/ March 9, 2021

Intensive Mobile Treatment: A peer specialist delivering care

Derrick Brown speaks from experience. He knows what it feels like to not know where his next meal will come from, or where he’ll sleep the next night. He knows how to navigate the complex criminal justice system, and the stigma that comes with a record. He knows the weight of mental health and substance use challenges. He’s lived them.

For new clients to the Center for Alternative Sentencing and Employment Services’ (CASES) Brooklyn Intensive Mobile Treatment team, Derrick’s is usually the first face they see. That’s by design.

“Our peers are normally the first point of contact with our clients,” says Patricia Haversham-Brown, Director of Intensive Mobile Treatment at CASES. “They’re able to say, ‘I slept in that same park, I slept under that bridge’ – and connect with a client without talking down to him.”

Every morning, Derrick joins a team meeting to discuss client needs. In addition to Derrick and another Peer Specialist, the full team includes a team leader, three behavioral health specialists, a registered nurse, a nurse practitioner, and a program assistant. Every team member serves every client, providing extensive, wraparound support – from administering psychiatric meds to taking clients to parole meetings, to finding permanent housing.

Of all the team members, peers typically spend the most time engaging with clients – Derrick might see as many as 5 people a day. When he first meets with a new client, he works to help them understand all the services available. From there, Derrick helps the client with whatever they need. When one client had her food stamps cut, it was Derrick who jumped the hurdles to get them reinstated. When another client’s green card expired – through no fault of his own – CASES paid for another one. Derrick did the legwork to make it happen. When a client who was involved in a high-profile criminal case in a subway station didn’t feel comfortable riding the subway, Derrick jumped in a cab to take him to his appointment.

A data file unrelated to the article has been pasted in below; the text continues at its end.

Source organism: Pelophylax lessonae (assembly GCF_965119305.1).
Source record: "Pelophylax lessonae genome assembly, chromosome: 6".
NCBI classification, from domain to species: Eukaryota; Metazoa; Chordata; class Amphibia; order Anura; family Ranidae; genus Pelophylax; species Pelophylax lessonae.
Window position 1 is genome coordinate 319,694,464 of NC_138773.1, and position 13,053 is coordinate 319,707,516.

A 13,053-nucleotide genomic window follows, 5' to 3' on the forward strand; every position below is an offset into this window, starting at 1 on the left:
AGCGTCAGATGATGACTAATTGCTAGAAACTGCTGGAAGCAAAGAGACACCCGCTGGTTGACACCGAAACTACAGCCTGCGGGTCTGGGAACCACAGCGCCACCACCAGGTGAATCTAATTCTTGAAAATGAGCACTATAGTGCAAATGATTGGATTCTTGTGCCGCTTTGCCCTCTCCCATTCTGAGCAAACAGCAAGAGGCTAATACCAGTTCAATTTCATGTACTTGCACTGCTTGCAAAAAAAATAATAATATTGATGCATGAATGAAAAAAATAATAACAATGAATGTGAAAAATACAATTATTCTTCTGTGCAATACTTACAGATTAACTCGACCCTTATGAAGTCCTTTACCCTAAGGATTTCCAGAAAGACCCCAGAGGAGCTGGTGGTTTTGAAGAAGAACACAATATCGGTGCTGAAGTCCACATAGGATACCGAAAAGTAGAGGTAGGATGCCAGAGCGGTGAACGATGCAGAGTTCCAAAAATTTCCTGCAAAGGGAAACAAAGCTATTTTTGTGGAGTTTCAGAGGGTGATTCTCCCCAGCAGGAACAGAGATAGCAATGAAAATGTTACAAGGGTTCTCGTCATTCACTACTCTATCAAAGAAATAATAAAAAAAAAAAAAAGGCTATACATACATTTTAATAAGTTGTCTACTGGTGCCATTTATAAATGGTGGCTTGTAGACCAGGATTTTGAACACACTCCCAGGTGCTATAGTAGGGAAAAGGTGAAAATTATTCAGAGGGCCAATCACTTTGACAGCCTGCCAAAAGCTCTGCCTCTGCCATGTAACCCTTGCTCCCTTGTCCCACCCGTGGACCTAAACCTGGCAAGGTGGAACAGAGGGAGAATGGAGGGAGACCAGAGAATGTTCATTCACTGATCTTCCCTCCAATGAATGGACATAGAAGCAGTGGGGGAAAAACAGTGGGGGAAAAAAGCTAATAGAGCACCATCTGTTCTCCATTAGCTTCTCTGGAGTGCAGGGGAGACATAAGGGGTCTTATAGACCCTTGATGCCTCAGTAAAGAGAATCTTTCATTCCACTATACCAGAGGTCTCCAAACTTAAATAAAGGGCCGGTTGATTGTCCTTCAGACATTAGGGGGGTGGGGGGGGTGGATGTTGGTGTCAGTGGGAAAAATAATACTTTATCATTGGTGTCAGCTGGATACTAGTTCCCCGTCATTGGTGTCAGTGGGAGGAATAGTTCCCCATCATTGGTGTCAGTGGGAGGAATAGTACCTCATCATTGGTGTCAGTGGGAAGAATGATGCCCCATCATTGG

As clients open up to Derrick, he shares what he learns with the whole team, so they can better meet the client’s needs. This deeply personal approach is a signature of the Intensive Mobile

Treatment program, and a major factor behind their tremendous success citywide. These are clients who have been poorly served by traditional models of care – often for years. Instead of letting people continue to fall through the cracks in the mental health, criminal justice and homeless service systems, Intensive Mobile Treatment teams are there to offer the support and care they need.

Haversham-Brown says that peers like Derrick are a key part of that work: “Derrick shows people, ‘This is where I am, and this is where I’ve come from.’ To give them an opening to see they can also change their lives.”


AT A GLANCE: Intensive Mobile Treatment

• Full-service mental health treatment teams include psychiatrists, social workers, case managers, nurses, and peer specialists
• Teams serve clients who have:
o Had recent and frequent contact with the mental health, criminal justice, and homeless service systems,
o Displayed recent behavior that is unsafe and escalating, and
o Been poorly served by traditional treatment models


• Currently, there are 11 Intensive Mobile Treatment teams in New York City, with the capacity to serve 297 clients at any given time
• Since 2016, 91% of Intensive Mobile Treatment clients have continued to receive services for a year or more
• Since 2016, half of Intensive Mobile Treatment clients experiencing homelessness have secured non-shelter housing while working with Intensive Mobile Treatment teams